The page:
Nuclear War Has No Winners and It Must Never Be Unleashed, Says Declaration Signed by Tokayev and Putin

ASTANA – There can be no winners in a nuclear war and it must never be unleashed. This is one of the premises in the declaration signed by Kazakh President Kassym-Jomart Tokayev and Russian President Vladimir Putin in Moscow on Nov. 28. 

During his meeting with Putin, Tokayev said his visit to Moscow is symbolic and has profound political significance. Photo credit:

Tokayev’s visit to Moscow on Nov. 28, the first foreign visit since his re-election last week, also included a one-on-one meeting with Vladimir Putin and Russian Prime Minister Mikhail Mishustin.

The declaration signed by the two presidents marks the 30th anniversary of diplomatic relations between Kazakhstan and Russia, with the two leaders reaffirming their joint efforts to maintain peace, stability and security at both the global and regional levels, strengthen the United Nations’ central coordinating role and expand the contribution of the UN Security Council to conflict prevention and resolution. 

The two leaders agreed to “refrain from any actions that could harm the strategic partnership and allied relations between the two states.” 

“The Russian Federation and the Republic of Kazakhstan reaffirm their support for the Treaty on a Nuclear-Weapon-Free Zone in Central Asia of Sept. 8, 2006, and note the importance of completing the process of institutionalizing the Treaty through the ratification of the protocol to it by all nuclear-weapon states,” reads the declaration published on Kremlin website.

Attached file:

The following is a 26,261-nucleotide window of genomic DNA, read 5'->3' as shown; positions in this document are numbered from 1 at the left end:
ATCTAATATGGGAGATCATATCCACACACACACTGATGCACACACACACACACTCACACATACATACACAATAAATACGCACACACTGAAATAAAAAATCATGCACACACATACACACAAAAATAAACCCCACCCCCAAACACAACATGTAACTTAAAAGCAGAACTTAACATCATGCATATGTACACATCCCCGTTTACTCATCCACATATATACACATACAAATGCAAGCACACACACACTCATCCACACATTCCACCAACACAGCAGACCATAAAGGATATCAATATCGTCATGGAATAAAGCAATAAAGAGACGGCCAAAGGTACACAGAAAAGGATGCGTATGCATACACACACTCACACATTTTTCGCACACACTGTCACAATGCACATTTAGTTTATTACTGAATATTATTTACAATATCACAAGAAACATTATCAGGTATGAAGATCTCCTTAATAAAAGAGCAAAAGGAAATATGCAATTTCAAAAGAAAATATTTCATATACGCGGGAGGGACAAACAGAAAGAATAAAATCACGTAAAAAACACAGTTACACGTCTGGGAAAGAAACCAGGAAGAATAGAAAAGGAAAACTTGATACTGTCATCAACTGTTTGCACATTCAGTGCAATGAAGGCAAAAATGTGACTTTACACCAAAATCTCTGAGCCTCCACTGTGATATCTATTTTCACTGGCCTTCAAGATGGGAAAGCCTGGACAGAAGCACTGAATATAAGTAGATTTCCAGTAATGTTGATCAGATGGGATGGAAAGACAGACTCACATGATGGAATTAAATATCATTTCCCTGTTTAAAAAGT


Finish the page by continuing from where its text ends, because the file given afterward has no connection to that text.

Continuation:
The treaty is a legally binding commitment by Kazakhstan, Kyrgyzstan, Tajikistan, Turkmenistan, and Uzbekistan not to manufacture, acquire, test, or possess nuclear weapons. The treaty was signed on Sept. 8, 2006, at the former Semipalatinsk nuclear test site in Kazakhstan and was entered into force on March 21, 2009.

Kazakhstan is a country with a vast experience in nuclear non-proliferation. The Central Asian nation, with a territory nearly the size of Western Europe and a population of more than 19 million, voluntarily dismantled the nuclear arsenal that it had inherited following the collapse of the Soviet Union, the world’s fourth largest one at the time.

This milestone decision marked a crucial step in the young nation’s history, paving the way for the nation’s decades-long yet powerful journey promoting global nuclear disarmament ideals.

The country takes part in the work of the International Atomic Energy Agency (IAEA) and all review conferences of the Treaty on the Non-Proliferation of Nuclear Weapons. The latest conference was hosted in New York in August. 

It is not the first time that Tokayev has raised this topic. He frequently speaks about nuclear non-proliferation in his global and domestic appearances.

“We are witnessing a worrying increase in references to the use of nuclear weapons. We must remember that atomic energy is an outstanding achievement of humankind, which should be used exclusively for the peaceful benefit of our people and not as a destructive weapon,” he said at a Nov. 4 meeting with heads of the diplomatic missions in Astana. 

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